The conifer tree found in a variety of species throughout the bioregion stands in defiance of storm, fire and Man. The conifer tree as the Douglas Fir, the Redwood, the Cedar, the Spruce, the Pine and all other Evergreens can be found in many of the various political and social organizations throughout the bioregion.

One of the best descriptions and history of the Doug Flags come from Alexanders own writing: 

"In the academic year of 1994-1995, I ended up doing graduate work in Eastern Europe studying nationalism and ethnic minorities. Though I totally love the people, cultures and landscape of Eastern Europe, I was deeply homesick for the forests of Cascadia, specifically the Willamette Valley forests I grew up around. One day in spring as I sat on a hill with my companion, I explained to her what the landscape of my home looked like. I said those vast vineyards if at my house would be vast green forests; the distant mountains of the Matras would be the snowcapped Cascades with white clouds hovering above; and above that might be the blue sky. The three colors of blue, white and green came to mind and that the pine tree in front of us would be a Douglas fir. The image stuck in my mind and spent a lot of time obsessively drawing the flag which really annoyed my soon to be wife. That period of time was crucial in regards to what was happening in Cascadia at that point. 

Prior to the design and its popularity, the idea of Cascadia, specifically the bioregion, was pretty much an abstract concept reserved for radical geographers, hip sociologists, devoted ecologists and “radical” environmentalists. There were bioregional congresses, but they were periodic camp and small workshops that were from an older generation from the 1960s and 1970s. The bioregional congress “movement” or gatherings was an echo of the alternative culture of a bygone generation. The bioregional congress gatherings were also limited to those that already knew about bioregionalism and often to those who could afford both the cost of camping in some distant place and the privilege to do so. What the flag has done is convey something far more tangible than an abstract concept of demarcation of space. The flag gave access to the idea of Cascadia that was not limited to scholarly research or having the privilege of money and time for a camping trip on the other side of the continent.

I tend to look at the meme (viral idea) of the Cascadian flag like it’s a multilayered sphere or onion entering or implanted in the mindscape of the host and then unfolding while releasing its contagion. The meme conveys multiple layers to understanding Cascadia. As the memetic onion unpeels in the deep subconscious of the host some will stay or linger at one or another layer, but I have seen major shifts into the deeper layers by some who I thought would remain at the first several layers and I have seen some stay stuck at the first couple layers who I thought would delve deep into the core of the memetic onion. So the levels or peels. At first the normal reaction, the shallow surface level, is to be of nationalistic. The “oh we are a new country” concept which often ends up being “well if they are America then we are Cascadia.” This is the flying of the flag as a form of simple regional identity, but then there is the deeper layers of consciousness that emerges as the simple concepts of nationalism peels away. The next level then is the awareness that Cascadia is not defined by the limited borders of Oregon, Washington and British Columbia, but has greater broader borders that include Idaho, northern California, and southeast Alaska as well as northeastern Nevada, northwestern Wyoming, northwestern Montana and even a little of northern Utah. Then there is the realization that those borders are based on nation-state concepts and imperialism. This realization is that these lines on a map are dictated by the conquerors and oppressors who have destroyed so much diversity. This comes to an awakening that Cascadia the bioregion is based on watersheds or river drainage systems that flow all the way to the Rockies or continental divide. Then a deeper layer of consciousness hits that the flow of water is crucial to a bioregion and that life is based on that water. After that comes the realization that Cascadia or any bioregion is not just a place, but a living complex of interactions and interconnectedness to many communities, human and nonhuman. That at that realization we are not a human in a vacuum separated from Nature, but are extensions of each other and dependent on the health and dynamic interactions with each other. It becomes a consciousness of living dynamic being and is no longer stuck in banal nationalism, but is an awakening to being part of a bioregion which is part of the biosphere which is the living Earth (Gaia).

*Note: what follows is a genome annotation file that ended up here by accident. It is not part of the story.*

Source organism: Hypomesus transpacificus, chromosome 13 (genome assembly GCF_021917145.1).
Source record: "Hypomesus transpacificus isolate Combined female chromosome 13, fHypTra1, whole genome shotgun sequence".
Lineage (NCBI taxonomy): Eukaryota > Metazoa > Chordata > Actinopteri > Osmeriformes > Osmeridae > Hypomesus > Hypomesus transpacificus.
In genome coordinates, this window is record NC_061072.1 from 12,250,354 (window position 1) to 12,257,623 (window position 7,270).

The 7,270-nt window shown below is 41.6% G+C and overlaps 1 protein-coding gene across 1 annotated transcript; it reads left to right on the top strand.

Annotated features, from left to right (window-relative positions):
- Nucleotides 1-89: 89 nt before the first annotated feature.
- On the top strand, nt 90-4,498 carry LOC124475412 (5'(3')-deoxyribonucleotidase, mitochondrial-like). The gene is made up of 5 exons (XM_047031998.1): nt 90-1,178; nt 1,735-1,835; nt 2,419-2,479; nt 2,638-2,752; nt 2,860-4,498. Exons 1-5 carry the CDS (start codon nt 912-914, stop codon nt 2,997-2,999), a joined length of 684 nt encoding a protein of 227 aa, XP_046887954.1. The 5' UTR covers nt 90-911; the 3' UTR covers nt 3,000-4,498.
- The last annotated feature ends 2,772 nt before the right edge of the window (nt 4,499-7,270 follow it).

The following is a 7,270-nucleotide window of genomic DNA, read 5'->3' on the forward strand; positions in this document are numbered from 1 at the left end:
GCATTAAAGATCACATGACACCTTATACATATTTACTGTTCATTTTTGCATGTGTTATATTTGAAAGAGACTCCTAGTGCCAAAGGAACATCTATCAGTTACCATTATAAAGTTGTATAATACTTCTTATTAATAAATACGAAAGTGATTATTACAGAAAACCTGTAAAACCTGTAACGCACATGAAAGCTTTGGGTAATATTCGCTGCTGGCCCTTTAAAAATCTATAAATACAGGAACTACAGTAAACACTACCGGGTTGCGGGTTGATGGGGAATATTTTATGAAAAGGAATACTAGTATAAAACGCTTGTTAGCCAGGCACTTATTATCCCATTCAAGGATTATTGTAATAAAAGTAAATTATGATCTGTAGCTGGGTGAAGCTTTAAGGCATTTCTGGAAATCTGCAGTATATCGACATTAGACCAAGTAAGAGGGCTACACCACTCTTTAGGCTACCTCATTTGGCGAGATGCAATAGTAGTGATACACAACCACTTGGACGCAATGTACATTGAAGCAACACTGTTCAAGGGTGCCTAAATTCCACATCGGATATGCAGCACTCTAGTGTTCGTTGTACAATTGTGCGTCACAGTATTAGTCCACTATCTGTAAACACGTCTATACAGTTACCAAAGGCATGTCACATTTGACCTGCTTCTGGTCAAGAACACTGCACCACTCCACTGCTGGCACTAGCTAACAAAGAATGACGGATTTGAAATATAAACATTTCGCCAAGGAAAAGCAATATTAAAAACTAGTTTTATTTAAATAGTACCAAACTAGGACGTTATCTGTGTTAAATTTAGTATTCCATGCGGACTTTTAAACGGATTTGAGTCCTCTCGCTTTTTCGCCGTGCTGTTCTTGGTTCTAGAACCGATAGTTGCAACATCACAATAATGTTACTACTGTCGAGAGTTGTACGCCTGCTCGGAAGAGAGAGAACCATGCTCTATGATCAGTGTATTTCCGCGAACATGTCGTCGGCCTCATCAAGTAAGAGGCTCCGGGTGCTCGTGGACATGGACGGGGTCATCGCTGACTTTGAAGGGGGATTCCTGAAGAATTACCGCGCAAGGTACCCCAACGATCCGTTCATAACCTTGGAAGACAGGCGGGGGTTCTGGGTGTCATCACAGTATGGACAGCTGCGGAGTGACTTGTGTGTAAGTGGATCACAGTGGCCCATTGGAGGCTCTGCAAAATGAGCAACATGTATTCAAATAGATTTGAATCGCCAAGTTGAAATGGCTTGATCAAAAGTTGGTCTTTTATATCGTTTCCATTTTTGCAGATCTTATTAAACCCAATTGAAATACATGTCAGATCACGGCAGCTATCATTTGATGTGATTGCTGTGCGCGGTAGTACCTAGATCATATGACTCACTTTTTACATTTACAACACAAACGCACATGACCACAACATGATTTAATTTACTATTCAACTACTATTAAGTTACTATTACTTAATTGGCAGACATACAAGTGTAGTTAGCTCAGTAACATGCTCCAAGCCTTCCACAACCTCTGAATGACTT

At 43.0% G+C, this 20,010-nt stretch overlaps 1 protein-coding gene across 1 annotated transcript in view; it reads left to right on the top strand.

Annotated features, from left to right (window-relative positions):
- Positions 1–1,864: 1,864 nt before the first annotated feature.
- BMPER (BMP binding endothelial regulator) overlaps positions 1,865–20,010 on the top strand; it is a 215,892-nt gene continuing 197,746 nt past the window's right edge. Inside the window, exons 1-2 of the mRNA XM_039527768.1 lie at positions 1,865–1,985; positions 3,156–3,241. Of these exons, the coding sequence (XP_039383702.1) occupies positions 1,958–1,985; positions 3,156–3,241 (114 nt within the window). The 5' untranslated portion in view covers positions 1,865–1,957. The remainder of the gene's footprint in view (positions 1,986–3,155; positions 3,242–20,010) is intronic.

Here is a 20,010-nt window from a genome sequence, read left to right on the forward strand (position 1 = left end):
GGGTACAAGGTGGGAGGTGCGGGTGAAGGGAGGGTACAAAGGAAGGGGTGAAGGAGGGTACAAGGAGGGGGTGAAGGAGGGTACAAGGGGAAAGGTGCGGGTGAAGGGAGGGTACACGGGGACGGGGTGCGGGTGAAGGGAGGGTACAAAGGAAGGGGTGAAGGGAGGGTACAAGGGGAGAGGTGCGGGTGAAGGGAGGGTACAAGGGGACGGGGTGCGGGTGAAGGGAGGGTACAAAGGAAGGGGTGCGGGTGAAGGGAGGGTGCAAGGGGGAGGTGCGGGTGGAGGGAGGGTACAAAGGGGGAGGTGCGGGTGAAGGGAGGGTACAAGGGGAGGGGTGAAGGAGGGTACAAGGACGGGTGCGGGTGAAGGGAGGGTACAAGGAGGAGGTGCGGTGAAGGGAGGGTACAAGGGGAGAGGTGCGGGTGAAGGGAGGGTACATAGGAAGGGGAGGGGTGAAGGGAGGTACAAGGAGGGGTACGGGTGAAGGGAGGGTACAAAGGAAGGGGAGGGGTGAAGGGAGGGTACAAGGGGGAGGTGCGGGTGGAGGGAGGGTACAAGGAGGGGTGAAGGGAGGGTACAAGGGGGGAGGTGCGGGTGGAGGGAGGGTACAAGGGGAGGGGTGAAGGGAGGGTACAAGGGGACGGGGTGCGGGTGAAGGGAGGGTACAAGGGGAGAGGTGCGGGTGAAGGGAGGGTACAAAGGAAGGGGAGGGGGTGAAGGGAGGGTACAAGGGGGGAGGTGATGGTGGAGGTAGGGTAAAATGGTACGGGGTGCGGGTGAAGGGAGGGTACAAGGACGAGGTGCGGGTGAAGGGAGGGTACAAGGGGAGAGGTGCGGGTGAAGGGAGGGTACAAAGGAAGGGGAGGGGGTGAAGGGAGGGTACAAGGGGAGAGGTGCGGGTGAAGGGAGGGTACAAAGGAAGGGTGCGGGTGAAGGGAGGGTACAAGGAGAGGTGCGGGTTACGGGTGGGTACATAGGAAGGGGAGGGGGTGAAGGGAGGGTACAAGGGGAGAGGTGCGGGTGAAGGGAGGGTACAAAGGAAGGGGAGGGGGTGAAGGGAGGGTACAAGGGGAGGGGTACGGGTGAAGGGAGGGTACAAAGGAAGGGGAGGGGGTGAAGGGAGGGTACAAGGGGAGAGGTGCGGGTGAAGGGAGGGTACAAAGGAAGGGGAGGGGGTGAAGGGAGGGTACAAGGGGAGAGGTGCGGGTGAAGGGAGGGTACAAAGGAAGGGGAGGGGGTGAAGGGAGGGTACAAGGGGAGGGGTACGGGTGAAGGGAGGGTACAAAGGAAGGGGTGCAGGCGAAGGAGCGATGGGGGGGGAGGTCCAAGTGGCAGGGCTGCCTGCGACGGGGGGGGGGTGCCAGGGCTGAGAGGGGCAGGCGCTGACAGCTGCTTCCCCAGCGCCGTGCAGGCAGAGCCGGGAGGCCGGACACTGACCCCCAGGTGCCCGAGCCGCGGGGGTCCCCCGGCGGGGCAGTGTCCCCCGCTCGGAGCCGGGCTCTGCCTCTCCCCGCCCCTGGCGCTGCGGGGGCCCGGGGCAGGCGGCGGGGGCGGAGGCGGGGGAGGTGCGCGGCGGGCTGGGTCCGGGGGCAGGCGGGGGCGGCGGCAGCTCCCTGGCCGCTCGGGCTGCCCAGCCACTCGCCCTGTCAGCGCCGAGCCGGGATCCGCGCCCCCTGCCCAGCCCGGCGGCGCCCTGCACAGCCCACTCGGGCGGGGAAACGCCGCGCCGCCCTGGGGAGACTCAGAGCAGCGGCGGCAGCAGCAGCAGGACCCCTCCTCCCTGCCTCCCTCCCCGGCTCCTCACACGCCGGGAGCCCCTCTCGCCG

The Cascadian flag captures that love of living communities in our bioregion. Unlike many flags, the Cascadian flag is neither a flag of blood nor a flag of the glory for a nation, but a love of the bioregion; our ecosystems and the dynamics interplay between tectonics, H20, atmosphere and life; the place in which we live and love."

- Alexander Baretich, The Cascadia Flag as a Transformative Icon